A 68-year-old man with a history of hypertension, diabetes, and chronic kidney failure was undergoing treatment as an outpatient for angina pectoris and atrial fibrillation that was diagnosed 2 years prior to the carcinosarcoma. He reported a history of heavy smoking for approximately 40 years; moreover, his father had a history of lung cancer. The patient did not have any clinical symptoms of cancer, and no remarkable changes were noted on physical examination. However, a routine blood test done 3 months earlier indicated anemia (hemoglobin: 9.6 g/dL), and the patient’s stool sample tested positive for occult blood. We tested for tumor markers and found the squamous cell carcinoma (SCC) antigen was slightly elevated at 3.3 ng/mL, but the carcinoembryonic antigen (CEA) and CA 19–9 were within the reference range. An upper GI endoscopy showed a bleeding, irregular, protruding lesion located on the posterior wall of the lesser curvature within the body of the stomach (Fig. 1a); the lesion was biopsied and identified as a poorly differentiated adenocarcinoma. Moreover, at the lower part of the esophagus, there was a slightly concave lesion that was entirely separate from the gastric tumor. Biopsy specimens from the esophageal lesion indicated SCC. The patient was scheduled for surgical tumor excision. First, en bloc resection via endoscopic submucosal dissection was performed for the esophageal cancer, and the pathological diagnosis was well-differentiated SCC with negative margins and slight infiltration of the mucosal lamina propria. At a later date, segmental gastrectomy was performed for the gastric tumor. The proximal gastric surgical margin was confirmed to be negative by rapid assessment. The resected gastric tumor was subjected to histopathological examination. Macroscopically, the gastrectomy specimen had a protruding lesion measuring 41 × 29 × 18 mm3 (Fig. 1b). The cross-section showed a grayish-white tumor with growth mainly on the mucous membranous surface as well as areas with a cystic appearance and a translucent cartilage-like matrix in parts (Fig. 1c). Histologically, the tumor was a carcinosarcoma with mixed adenocarcinomatous and sarcomatous components (Fig. 1d,e). Tumor invasion was limited to the submucosa. The adenocarcinomatous component exhibited tubular, papillary, and, in some parts, solid growth patterns. The adenocarcinoma cells were acidophilic and cylindrical; however, some regions comprised adenocarcinoma cells with clear cytoplasm. The adenocarcinomatous component resulted in diffuse lymphatic and venous invasion. The sarcomatous portion showed proliferation of atypical spindle cells and atypical round cells with a high nucleus-to-cytoplasm (N/C) ratio (Fig. 1f). In the sarcomatous portion, some parts showed chondrogenesis, and dyskaryosis was observed in chondrocyte-like cells (Fig. 1g). Immunohistochemically, the adenocarcinomatous component with clear cytoplasm comprised areas with alpha-fetoprotein (AFP)- and Sal-like protein 4 (SALL4)-positive AFP-producing gastric carcinoma (Fig. 2a, b, c). Moreover, there were synaptophysin- and chromogranin A-positive adenocarcinomatous regions that showed neuroendocrine differentiation (Fig. 2d, e, f). The sarcomatous portion was predominantly composed of undifferentiated areas as indicated by unstained regions, but included smooth muscle actin-positive leiomyosarcomatous areas composed of spindle cells with acidophilic cytoplasm (Fig. 2g, h) as well as areas of desmin- and MyoD1-positive atypical round cells with rhabdomyosarcomatous differentiation (Fig. 2i, j, k). Furthermore, a proliferative focus with atypical “bare nucleus” cells that was partly composed of SALL4-positive germ cell-like cells did not indicate any specific differentiation in immunostaining (Fig. 2l, m). Histopathological analysis of the background stomach revealed chronic gastritis with intestinal metaplasia and negativity for Helicobacter pylori. There was no dysplasia around the gastric tumor.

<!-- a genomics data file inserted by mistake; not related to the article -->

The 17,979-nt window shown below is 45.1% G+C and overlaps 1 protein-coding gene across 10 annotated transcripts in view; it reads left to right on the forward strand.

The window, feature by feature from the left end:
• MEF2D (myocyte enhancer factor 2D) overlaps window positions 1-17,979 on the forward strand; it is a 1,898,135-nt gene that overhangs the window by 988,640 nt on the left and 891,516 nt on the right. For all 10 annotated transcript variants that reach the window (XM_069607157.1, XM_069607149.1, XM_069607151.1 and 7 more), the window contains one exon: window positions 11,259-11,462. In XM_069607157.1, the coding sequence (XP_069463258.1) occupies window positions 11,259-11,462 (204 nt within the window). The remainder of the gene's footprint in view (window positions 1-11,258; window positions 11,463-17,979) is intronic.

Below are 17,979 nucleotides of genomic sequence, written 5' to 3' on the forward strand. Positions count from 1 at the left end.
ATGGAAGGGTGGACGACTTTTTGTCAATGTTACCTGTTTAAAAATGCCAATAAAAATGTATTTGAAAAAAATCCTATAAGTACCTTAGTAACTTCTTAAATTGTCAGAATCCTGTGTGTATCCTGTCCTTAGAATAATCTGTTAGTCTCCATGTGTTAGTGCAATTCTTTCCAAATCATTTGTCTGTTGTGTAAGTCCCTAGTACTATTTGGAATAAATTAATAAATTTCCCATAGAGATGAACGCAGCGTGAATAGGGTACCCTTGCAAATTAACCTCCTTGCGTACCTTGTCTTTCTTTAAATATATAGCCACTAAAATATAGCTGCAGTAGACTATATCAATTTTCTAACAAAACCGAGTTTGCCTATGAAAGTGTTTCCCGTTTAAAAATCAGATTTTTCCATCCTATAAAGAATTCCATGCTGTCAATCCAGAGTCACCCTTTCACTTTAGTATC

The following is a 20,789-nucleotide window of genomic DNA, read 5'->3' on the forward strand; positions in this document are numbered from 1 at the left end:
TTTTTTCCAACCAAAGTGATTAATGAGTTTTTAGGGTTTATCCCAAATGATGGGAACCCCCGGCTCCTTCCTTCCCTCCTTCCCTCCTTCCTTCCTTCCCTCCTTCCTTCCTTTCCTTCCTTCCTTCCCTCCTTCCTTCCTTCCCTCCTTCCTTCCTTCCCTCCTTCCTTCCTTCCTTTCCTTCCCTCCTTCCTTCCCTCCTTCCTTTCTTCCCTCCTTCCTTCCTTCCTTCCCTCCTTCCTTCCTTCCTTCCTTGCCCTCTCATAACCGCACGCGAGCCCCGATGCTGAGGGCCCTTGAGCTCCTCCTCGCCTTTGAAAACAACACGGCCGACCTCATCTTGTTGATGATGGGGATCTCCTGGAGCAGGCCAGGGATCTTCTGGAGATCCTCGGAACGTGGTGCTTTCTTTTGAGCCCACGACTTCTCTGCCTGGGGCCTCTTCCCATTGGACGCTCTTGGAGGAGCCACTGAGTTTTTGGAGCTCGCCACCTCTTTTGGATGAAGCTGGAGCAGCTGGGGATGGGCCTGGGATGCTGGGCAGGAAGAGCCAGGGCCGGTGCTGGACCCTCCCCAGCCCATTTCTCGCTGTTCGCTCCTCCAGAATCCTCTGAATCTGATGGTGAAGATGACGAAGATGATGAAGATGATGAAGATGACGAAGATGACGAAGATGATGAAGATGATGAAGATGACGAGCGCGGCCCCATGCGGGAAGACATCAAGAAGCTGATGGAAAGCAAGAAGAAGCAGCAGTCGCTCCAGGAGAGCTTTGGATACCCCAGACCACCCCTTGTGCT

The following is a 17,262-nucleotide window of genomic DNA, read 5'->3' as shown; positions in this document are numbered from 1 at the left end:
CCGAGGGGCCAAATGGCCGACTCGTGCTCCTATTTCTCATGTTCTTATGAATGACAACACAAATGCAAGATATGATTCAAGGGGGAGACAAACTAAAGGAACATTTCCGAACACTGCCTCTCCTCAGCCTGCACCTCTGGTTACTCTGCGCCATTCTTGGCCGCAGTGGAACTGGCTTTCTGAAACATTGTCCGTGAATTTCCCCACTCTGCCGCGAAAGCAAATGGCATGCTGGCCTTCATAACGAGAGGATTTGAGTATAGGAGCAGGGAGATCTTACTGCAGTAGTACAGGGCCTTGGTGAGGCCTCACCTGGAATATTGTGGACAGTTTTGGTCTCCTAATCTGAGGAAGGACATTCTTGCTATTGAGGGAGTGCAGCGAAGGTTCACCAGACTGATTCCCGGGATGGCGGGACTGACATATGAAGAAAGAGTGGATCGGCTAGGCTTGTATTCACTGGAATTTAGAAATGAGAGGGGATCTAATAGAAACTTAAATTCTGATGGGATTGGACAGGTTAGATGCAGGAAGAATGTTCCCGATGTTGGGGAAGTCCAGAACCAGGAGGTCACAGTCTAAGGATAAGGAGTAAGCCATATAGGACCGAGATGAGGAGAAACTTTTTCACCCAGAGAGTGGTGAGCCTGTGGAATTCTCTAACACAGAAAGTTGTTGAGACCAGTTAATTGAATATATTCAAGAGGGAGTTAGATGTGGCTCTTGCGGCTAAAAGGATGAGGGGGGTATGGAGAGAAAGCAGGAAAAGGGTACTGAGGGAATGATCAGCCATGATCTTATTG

Fig. 1